“Pop” isn’t a dirty word, it’s just taken the Cribs a little longer to realize it. “We’ve always had a little punk rock guilt,” explains the band’s singer/guitarist, Ryan Jarman. “Whenever we’ve written something that’s had an overtly pop feel, we’ve always felt like we needed to balance it with something noisy.”
Cast an eye (or an ear) back over the trio’s back catalogue, and it’s not hard to understand what he means. When Ryan and his siblings Gary (bass) and Ross (drums) first emerged from Wakefield, England with their self-titled debut (2004) and the follow-up “The New Fellas” (2005), both brimmed with scrappy punk and youthful exasperation. They sounded like a band at war with themselves, but underneath that hubbub was a clutch of perfect pop songs. Even with the more obvious, radio-friendly sheen of “Men’s Needs, Women’s Needs, Whatever” (2007), the Cribs still sought equilibrium through dissonance with tracks like “Be Safe,” which also featured Sonic Youth’s Lee Ranaldo spitting bile. And when the Johnny Marr-assisted “Ignore The Ignorant” (2009) added a further level of panache, the band swiftly and pointedly got back-to-basics with the dense and turbulent “In The Belly Of The Brazen Bull” (2012).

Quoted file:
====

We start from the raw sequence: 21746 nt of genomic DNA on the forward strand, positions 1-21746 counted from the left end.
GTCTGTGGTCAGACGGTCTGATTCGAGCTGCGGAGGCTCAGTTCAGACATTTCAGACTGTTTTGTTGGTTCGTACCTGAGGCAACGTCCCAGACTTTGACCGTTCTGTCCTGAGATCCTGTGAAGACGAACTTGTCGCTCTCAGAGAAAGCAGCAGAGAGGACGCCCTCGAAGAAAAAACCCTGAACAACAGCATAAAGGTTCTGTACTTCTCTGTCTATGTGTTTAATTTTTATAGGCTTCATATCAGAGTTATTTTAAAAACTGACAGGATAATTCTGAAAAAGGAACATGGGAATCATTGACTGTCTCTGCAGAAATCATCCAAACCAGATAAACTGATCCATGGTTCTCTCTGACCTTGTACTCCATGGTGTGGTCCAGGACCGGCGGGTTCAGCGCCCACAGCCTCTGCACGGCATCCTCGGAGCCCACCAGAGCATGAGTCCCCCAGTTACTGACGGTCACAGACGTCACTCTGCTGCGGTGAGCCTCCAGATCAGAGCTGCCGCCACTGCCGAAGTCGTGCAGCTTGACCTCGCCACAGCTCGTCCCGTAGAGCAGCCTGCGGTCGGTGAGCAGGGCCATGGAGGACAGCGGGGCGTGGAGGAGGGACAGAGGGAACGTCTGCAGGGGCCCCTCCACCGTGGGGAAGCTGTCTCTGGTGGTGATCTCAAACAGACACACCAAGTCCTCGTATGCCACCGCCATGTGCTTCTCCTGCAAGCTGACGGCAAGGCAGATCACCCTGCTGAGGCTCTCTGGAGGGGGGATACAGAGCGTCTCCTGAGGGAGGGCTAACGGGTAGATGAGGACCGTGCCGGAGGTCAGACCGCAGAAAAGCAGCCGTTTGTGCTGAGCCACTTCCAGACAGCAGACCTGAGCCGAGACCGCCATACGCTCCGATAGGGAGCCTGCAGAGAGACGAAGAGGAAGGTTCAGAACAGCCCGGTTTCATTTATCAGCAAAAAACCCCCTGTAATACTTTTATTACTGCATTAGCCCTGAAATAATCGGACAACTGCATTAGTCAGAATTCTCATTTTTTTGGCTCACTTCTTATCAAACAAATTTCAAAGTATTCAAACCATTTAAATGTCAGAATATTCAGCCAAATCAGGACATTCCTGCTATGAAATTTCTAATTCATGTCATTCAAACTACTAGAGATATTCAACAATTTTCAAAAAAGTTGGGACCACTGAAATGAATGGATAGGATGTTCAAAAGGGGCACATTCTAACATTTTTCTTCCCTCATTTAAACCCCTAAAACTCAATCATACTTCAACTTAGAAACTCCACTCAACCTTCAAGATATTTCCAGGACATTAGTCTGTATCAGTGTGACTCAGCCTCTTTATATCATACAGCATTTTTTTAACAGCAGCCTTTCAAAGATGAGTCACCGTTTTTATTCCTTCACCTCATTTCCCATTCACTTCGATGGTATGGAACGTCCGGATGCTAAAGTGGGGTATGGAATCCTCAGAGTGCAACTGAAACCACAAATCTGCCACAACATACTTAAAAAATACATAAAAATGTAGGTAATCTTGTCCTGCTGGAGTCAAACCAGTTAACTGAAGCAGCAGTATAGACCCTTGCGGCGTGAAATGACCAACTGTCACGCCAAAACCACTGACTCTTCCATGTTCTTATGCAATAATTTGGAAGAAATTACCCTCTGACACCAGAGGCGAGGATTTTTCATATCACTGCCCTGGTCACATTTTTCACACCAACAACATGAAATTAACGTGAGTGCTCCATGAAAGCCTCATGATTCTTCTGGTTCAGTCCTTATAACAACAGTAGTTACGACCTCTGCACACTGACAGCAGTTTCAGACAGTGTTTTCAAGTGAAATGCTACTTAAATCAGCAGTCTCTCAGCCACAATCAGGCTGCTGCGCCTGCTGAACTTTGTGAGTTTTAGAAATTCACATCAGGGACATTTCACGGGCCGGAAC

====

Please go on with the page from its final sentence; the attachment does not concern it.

But on “For All My Sisters,” that pendulum has now swung back to pop – and the brothers are keen to hold it there. “We wanted to make something that embraced our pop side,” continues Ryan, and the songs on this album feel less like an embrace, and more like a bear hug. Having drawn a line under the first phase of their career with 2013’s “Payola” compilation, “For All My Sisters” is the album they’ve always threatened to make; sleek, accomplished, concise, and packed to the brim with unadulterated melodies. Musically speaking at least, it’s a guilt free zone.
Booking (NA): Matt Hickey at High Road Touring
Label (NA): Arts & Crafts | Label (R.O.W.): Sony RED
Management (excl. NA): James Sandom at Red Light Management
"Burning For No One" Official Video
"Different Angle" Official Video